All rights reserved. Credit: Greenpeace

Washed your face with an exfoliating face scrub recently? Brushed your teeth with some smooth minty toothpaste? Unfortunately then, you may have unknowingly smothered gross, polluting plastic on your body. While fancy adverts lead us to believe these products are good for us -  both beauty experts and ethical campaigners are now criticising the inclusion of tiny pieces of plastic called microbeads.

New Year's plastic resolution: 5 simple ways to help the ocean.

Posted by Willie — 7 January 2016 at 12:22pm - Comments
All rights reserved. Credit: Poldhu Beach Watcher/BBC News

The New Year’s storms have brought a lurid, unmissable reminder to UK beaches, with thousands of bright pink detergent bottles being churned up by the sea. As waves of highly-visible plastic trash hit British beaches, it’s a timely reminder of a much bigger problem: we are turning our oceans into plastic soup. It’s been estimated recently that about EIGHT MILLION TONNES of plastic ends up in the ocean each year.

Cheap seafood costs too much in human suffering

Posted by Willie — 14 December 2015 at 1:09pm - Comments
All rights reserved. Credit: Dita Alangkara/Associated Press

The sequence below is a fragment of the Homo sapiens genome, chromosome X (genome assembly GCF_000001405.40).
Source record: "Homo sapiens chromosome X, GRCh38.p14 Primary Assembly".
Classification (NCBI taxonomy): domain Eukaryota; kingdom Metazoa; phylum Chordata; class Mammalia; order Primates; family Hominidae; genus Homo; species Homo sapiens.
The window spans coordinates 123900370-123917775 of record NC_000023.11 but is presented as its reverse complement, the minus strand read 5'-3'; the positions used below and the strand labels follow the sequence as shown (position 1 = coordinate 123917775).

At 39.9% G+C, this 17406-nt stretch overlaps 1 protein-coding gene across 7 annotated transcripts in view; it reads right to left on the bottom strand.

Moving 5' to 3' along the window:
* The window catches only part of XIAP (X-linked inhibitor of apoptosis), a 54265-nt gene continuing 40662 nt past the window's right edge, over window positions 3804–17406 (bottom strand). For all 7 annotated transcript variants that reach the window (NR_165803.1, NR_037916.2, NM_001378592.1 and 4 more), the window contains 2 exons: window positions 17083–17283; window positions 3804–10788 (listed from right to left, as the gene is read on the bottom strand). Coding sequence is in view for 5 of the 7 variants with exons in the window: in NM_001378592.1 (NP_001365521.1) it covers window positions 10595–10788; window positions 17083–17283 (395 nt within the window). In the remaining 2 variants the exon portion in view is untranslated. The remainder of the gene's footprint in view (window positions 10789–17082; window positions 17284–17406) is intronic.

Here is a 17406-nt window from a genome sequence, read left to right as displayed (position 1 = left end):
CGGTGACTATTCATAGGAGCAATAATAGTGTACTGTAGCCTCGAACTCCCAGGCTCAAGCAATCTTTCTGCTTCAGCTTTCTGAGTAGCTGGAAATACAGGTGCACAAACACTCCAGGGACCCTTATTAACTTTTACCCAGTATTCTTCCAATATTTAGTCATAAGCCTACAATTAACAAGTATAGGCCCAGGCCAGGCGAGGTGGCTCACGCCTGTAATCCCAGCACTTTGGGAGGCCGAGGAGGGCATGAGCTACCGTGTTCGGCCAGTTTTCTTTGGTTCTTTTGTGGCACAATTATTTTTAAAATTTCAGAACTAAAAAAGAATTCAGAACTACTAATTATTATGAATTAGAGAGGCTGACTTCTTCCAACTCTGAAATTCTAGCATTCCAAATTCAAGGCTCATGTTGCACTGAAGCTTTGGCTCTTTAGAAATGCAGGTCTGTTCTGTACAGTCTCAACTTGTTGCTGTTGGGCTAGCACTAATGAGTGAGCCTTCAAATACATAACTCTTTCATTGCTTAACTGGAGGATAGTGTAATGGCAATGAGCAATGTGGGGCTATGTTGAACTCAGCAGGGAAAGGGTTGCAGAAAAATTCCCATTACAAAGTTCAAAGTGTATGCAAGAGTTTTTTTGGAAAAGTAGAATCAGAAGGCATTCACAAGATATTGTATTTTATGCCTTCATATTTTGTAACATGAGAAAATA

Children and teenagers sit together to be registered by officials during a raid on a shrimp shed in Samut Sakhon, Thailand.

About 8 years ago, I had the joy of doing a live news interview from a fish processing factory in Grimsby. Being in a fish processing factory in Grimsby was fine, it was wearing a hair net on national TV that wasn’t.

The story being discussed was seafood brand Young’s decision to ship UK-caught shrimp all the way to Thailand and back, a move that was ‘better’ in terms of CO2 emissions, and cheaper for consumers.

But what price do we pay for cheap seafood?

In pictures: A good catch, celebrate sustainable fishing on World Fisheries Day!

Posted by Angela Glienicke — 20 November 2015 at 5:21pm - Comments
All rights reserved. Credit: © Pierre Baelen / Greenpeace
Local Malagasi fishing boat in the port of Diego, Madagascar.

Every year on the 21 November fishing communities around the world celebrate World Fisheries Day and remind us that we need to ensure a healthy oceans ecosystem with plenty more fish swimming in the sea. More than two-thirds of the world’s fisheries have been overfished and unsustainable fishing methods like bottom trawling or the use of FAD's (Fish Aggregation Devices) threaten to deplete fish stocks.

A Government Minister just lobbied himself

Posted by Rukayah Sarumi — 19 November 2015 at 9:14am - Comments
All rights reserved. Credit: Janie Airey / Greenpeace
George Eustice and other parliamentary candidates back the Coastal Champions campaign in April 2015

The Fisheries Minister George Eustice just received a petition signed by himself, calling on himself to implement the measures George Eustice believes that George Eustice should take in redistributing fishing quota to small, sustainable, fishing vessels.